Myanmar agrees to ceasefire with Mon separatists

YANGON Wed Feb 1, 2012 7:17am EST

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YANGON (Reuters) - Myanmar agreed to a cease-fire with ethnic Mon separatists Wednesday, a peace mediator said, the latest in a series of tentative peace deals sought by a nominally civilian government trying to escape economic sanctions.

The cease-fire between the army and the New Mon State Party (NMSP) was the seventh such agreement between the government and ethnic rebel groups since former military junta leader and now President Thein Sein made a public call for peace talks with separatists late last year.

The cease-fire, one of 11 being sought by the government which came to power in 2010 in disputed polls, may strengthen Myanmar's case for getting Western sanctions lifted. Along with freeing political prisoners and holding fair by-elections in April, the United States and European Union have made peace with ethnic militias a pre-requisite for a review of their embargoes.

The NMSP, the political wing of the Mon National Liberation Army (MNLA), which has fought for autonomy in eastern Mon State under various guises since 1948, agreed to set up liaison offices and restrict movement of weapons, a mediator told Reuters.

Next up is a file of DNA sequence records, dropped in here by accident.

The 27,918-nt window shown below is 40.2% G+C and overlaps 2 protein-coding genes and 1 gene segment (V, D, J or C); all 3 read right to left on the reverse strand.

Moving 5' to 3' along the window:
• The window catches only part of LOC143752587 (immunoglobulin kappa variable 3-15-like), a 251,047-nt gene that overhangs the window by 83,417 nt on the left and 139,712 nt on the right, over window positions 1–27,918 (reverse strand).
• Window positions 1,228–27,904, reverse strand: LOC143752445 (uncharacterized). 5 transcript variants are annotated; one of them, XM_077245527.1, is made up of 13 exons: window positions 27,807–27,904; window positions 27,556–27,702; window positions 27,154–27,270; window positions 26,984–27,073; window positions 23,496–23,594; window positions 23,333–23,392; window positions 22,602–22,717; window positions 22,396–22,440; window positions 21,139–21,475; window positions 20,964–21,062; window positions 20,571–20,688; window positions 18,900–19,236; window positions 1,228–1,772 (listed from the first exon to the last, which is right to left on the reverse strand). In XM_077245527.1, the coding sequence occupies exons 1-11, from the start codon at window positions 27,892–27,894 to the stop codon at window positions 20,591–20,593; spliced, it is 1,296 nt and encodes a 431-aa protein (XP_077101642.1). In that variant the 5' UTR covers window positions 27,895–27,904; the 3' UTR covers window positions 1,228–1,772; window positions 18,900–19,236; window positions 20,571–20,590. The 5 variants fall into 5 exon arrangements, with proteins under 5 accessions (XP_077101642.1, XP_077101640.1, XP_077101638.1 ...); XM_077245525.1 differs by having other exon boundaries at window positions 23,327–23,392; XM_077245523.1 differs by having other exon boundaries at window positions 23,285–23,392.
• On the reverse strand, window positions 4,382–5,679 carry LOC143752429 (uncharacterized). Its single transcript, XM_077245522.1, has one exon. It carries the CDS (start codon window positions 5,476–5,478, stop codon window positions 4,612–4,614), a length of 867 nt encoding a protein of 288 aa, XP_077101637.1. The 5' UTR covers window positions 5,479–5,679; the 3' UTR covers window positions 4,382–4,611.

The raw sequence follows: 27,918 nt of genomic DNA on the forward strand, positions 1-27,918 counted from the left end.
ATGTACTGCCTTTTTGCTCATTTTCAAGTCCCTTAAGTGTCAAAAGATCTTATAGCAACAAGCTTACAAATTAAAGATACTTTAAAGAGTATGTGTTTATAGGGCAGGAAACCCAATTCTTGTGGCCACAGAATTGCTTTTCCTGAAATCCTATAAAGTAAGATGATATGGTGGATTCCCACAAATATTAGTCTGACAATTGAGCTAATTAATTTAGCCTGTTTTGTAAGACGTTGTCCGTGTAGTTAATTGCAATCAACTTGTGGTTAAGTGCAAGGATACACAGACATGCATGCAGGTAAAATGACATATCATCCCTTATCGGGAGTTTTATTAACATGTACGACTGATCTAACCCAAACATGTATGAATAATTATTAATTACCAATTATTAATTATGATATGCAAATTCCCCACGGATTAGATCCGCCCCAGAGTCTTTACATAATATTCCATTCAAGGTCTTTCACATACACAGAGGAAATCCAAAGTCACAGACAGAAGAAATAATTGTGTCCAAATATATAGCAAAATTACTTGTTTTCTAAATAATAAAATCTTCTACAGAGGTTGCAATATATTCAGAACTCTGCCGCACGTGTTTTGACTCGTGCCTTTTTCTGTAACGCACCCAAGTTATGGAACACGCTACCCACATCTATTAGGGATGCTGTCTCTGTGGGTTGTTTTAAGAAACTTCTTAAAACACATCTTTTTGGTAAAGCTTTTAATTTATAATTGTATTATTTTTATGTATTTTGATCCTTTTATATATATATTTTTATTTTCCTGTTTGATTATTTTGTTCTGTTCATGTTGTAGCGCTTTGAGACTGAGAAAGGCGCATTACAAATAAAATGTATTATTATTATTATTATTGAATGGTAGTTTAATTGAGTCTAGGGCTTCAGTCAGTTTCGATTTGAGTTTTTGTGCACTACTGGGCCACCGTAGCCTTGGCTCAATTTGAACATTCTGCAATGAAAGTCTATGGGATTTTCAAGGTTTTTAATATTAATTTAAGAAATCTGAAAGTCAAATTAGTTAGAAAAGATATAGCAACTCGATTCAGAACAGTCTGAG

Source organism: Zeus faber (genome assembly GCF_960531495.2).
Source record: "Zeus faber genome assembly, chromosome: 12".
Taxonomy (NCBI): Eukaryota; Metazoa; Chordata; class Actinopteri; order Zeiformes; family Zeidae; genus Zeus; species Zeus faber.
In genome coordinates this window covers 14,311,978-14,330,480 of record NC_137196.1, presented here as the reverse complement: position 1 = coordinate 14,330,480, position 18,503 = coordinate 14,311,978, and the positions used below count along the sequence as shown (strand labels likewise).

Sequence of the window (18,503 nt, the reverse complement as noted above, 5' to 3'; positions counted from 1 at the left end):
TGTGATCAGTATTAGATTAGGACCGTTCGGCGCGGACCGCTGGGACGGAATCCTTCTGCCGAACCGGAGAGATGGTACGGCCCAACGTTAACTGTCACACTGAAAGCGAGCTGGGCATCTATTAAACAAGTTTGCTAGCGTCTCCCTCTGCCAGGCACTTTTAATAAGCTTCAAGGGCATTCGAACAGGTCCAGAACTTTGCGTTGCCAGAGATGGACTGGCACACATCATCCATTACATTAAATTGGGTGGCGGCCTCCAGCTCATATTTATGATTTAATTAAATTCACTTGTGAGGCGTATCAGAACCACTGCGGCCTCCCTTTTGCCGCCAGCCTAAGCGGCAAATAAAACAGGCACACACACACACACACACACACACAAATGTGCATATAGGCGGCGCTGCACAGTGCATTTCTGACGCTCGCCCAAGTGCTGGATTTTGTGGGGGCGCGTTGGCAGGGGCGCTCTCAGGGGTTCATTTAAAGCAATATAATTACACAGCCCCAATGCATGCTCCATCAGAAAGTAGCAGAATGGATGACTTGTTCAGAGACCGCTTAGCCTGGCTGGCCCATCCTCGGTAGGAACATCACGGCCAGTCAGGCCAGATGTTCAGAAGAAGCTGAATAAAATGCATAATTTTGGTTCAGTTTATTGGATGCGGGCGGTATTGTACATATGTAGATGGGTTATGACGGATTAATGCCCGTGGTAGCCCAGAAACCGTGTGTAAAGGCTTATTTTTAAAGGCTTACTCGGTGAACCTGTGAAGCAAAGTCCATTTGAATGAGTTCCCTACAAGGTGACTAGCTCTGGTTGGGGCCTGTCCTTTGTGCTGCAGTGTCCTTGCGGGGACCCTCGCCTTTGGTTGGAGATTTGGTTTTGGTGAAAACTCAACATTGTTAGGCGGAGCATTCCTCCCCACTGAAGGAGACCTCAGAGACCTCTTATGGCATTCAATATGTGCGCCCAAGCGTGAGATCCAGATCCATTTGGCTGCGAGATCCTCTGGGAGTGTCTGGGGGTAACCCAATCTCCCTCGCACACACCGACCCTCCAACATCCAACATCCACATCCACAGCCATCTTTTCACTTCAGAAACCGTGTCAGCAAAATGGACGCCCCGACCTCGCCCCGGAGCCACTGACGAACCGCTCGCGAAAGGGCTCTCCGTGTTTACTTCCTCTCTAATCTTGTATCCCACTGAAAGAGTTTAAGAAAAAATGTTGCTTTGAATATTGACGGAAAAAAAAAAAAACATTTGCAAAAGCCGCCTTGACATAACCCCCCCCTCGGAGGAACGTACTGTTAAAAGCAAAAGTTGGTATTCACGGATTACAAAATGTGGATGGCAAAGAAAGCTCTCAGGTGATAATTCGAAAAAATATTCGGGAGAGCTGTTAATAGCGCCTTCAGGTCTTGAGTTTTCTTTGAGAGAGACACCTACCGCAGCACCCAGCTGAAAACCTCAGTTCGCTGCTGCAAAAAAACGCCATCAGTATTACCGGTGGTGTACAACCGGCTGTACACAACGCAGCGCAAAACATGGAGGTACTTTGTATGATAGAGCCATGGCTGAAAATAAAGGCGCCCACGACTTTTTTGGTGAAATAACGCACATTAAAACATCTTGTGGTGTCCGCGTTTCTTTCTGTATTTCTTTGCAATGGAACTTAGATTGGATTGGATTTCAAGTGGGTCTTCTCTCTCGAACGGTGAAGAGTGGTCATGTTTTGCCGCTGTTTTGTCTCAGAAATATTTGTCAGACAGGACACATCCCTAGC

"The Mon State government and NMSP this morning signed a five-point preliminary agreement in principle," Hla Maung Shwe said by telephone from Mawlamyaing, the venue for the talks about 304 km (190 miles) east of the biggest city, Yangon.

Most ethnic groups seek some form of self-rule.

Deals have been reached with the Karen National Union (KNU) and Shan State Army (South).

But talks with the powerful Kachin Independence Army (KIA) have been derailed by persistent fighting that aid groups say has displaced as many as 50,000 people and underlines the high political, economic and diplomatic stakes at play.

Kachin State is central to the energy interests of both Myanmar and China, hosting crucial hydropower dams and twin pipelines that will transport oil and natural gas to supply southwestern Yunnan province.

(Reporting by Aung Hla Tun; Writing by Martin Petty; Editing by Ed Lane)

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